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Panel 17. Disaster Management in Southeast Asia

Chair: Greg Bankoff (University of Hull)

In a region heavy with natural and man-made disasters, the need to predict, prepare for, and recover from disasters is paramount. This panel examines a variety of ways in which governments in Southeast Asia prepare for disasters, address the immediate aftermath and – equally importantly but often forgotten – the long recovery process. Disasters ignore political borders, and so the challenges of intergovernmental collaboration are also tackled. Papers explore these three aspects in Central Vietnam, the Malay archipelago, and the Thai-Burmese border.

Paper 1: Flood Adaptation Strategies and Climate Change Governance in the Vu Gia – Thu Bon River Basin (Central Vietnam)

Andreas Havemann (Bonn Interdisciplinary Graduate School for Development Research)

Central Vietnam is prone to frequent floods and typhoons. The exposed population has developed different means to use, live with, and cope with the floods. In times of rapid socio-economic development, new ways of communication, technology and the altering of the river basin characteristics by hydropower development require adaptation of local knowledge. Due to the long history of disaster risk many actors work committedly on Disaster Risk Reduction (DRR). Next to the established field of DRR old and new actors are beginning to work on CCA. This research looks at how national Climate Change Adaptation (CCA) strategies are implemented at local levels, and which adaptation strategies towards floods and typhoons have emerged.

During an eight month fieldwork period in 2011 mainly qualitative methods such as expert interviews and participative observation have been applied. This research is embedded in the larger research project “Land Use and Climate Change Interactions” (LUCCi) in Central Vietnam funded by the BMBF and focuses on the Vu Gia -Thu Bon (VCTB) River Basin in Central Vietnam. (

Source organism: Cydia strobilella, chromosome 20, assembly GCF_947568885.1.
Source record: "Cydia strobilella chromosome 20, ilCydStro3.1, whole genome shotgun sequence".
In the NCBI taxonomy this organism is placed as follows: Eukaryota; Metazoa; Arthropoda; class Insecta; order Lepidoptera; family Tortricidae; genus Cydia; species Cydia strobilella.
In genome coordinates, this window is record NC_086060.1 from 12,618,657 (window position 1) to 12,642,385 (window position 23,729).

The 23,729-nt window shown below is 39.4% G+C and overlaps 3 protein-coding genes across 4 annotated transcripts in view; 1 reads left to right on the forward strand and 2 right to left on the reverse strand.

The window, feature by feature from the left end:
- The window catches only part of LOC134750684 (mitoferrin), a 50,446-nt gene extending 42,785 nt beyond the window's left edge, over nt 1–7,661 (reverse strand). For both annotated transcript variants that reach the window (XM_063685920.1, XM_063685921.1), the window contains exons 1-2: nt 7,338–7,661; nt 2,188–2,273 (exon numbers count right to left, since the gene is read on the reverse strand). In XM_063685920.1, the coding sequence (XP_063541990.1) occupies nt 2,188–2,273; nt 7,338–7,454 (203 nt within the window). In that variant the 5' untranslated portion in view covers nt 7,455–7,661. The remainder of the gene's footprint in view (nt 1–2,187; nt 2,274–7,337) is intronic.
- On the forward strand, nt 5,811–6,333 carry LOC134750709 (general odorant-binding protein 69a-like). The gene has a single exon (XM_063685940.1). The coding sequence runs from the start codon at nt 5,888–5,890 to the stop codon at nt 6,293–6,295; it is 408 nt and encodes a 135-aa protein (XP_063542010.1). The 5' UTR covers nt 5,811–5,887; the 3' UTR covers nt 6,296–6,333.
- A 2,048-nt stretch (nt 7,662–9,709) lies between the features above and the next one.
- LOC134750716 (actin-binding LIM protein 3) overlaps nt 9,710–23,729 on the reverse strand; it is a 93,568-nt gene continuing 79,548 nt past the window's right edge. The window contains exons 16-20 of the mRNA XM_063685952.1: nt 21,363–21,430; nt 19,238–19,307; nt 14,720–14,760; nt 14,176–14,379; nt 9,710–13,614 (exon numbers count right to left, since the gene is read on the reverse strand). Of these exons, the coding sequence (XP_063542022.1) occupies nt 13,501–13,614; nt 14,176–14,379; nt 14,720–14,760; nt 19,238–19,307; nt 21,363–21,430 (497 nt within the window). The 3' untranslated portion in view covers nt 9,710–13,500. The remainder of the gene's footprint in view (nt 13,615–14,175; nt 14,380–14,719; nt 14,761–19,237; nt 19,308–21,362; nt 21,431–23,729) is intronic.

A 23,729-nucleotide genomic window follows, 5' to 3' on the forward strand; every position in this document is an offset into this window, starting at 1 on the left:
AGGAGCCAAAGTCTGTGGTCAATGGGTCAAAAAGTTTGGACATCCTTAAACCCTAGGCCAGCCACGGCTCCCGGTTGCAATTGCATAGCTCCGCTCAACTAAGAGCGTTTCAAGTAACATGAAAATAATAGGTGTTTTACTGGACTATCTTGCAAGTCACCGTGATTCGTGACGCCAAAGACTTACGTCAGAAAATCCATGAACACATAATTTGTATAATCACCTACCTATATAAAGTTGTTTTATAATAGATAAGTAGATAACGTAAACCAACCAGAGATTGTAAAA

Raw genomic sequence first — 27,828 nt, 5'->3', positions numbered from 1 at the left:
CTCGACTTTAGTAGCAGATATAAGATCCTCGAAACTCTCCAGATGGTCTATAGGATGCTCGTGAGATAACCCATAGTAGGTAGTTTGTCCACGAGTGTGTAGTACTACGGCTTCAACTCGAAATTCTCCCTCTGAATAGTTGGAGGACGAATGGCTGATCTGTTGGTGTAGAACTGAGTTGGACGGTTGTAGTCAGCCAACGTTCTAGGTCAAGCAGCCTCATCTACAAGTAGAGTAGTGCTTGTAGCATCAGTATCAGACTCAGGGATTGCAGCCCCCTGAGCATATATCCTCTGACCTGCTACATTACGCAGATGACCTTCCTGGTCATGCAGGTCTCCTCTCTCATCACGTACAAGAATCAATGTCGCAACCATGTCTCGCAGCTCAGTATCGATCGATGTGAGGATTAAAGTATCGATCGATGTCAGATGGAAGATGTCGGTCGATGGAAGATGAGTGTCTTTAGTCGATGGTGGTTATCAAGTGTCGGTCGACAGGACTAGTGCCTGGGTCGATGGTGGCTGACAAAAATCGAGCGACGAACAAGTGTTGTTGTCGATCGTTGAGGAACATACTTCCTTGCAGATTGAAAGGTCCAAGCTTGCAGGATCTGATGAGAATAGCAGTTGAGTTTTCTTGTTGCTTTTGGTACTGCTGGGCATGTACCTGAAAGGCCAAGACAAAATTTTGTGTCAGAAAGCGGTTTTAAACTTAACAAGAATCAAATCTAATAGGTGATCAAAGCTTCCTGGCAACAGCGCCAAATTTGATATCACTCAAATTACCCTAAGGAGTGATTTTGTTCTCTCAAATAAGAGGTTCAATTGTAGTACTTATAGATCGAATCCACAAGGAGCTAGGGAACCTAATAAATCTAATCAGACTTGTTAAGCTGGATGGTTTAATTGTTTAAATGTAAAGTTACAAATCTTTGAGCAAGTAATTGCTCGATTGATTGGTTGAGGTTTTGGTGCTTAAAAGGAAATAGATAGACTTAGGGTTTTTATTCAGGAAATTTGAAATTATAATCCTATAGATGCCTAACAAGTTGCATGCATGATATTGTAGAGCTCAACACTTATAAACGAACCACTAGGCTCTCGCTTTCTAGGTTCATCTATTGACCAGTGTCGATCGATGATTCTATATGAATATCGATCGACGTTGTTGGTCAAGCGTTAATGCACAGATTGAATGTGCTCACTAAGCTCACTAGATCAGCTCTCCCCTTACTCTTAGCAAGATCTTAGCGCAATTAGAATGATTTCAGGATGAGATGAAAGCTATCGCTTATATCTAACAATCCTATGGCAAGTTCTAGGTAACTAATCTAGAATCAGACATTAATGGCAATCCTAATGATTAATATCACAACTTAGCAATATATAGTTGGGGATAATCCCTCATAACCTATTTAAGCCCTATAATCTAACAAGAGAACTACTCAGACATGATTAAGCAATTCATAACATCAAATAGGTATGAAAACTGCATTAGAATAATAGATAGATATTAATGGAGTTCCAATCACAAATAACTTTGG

Paper 2: Social Exclusion in Disaster Recovery: Mentawai, Indonesia

Lishia Erza-Evans (Institute for International Health and Development)

In this paper, I will highlight the social exclusion phases in the resettlement experience in Mentawai after a tsunami hit in 2010.

Communities were instructed by the local government to resettle to higher grounds, thereby shifting livelihoods from fishing to farming. To date, they are still living in temporary structures with no certainty as to when the permanent resettlement process will commence.

Nature-induced displacement compounded by ineffective local government and public-private governance failure are multiple threats of social exclusion in disaster prone regions. Overnight, an inclusive society turned into fragmented communities, aggravated by the sea and gravely inadequate infrastructures separating these island communities. For the last two years, they have been excluded from trade, sources of income, neighbouring communities, as well as being excluded from the political processes that shape their permanent resettlement.

In this paper, I propose that in order to mitigate social exclusion risks, resettlement should be understood as a form of work, thereby putting people as active participants whose life-planning rely on the pace of resettlement. The longer the process takes the shorter is the time horizon for planning their livelihoods, thus the higher risk of multiple forms of social exclusion.

Paper 3: Landmine victim assistance on the Thai-Myanmar border and in eastern Myanmar: accessibility and prospects

Gabriela Steinemann (Chulalongkorn University)

Landmines have been a common method of warfare throughout the past decades of ethnic conflict in Myanmar. Widespread use has reportedly been made by the armed forces as well as by most armed opposition groups. Estimates indicate around 600 mine casualties per year. One of the most affected areas is that of Kayin State, from where many victims cross the border to seek medical treatment in Thailand.

This paper presents the results of both field research and theoretical analysis. It examines the accessibility of mine victim assistance services on the Thai-Myanmar border and within Kayin State. Considering that the reform and peace process has created a new context for humanitarian actors, the paper also assesses the impact of these developments on assistance provision in eastern Myanmar.

Along the border, a number of actors provide emergency care, physical rehabilitation and socio-economic reintegration support to landmine survivors. Farther into Kayin State however, possibilities are more limited, and access is complicated by geographical factors, affordability and ethnic/conflict-related concerns. The landmine issue in general is negatively influencing displaced persons’ attitudes toward a future return home.

The government’s evolving approach to humanitarian matters offers positive prospects for future mine action. Nevertheless, a real improvement of victim assistance accessibility will depend on various elements related to the peace process and the political reforms.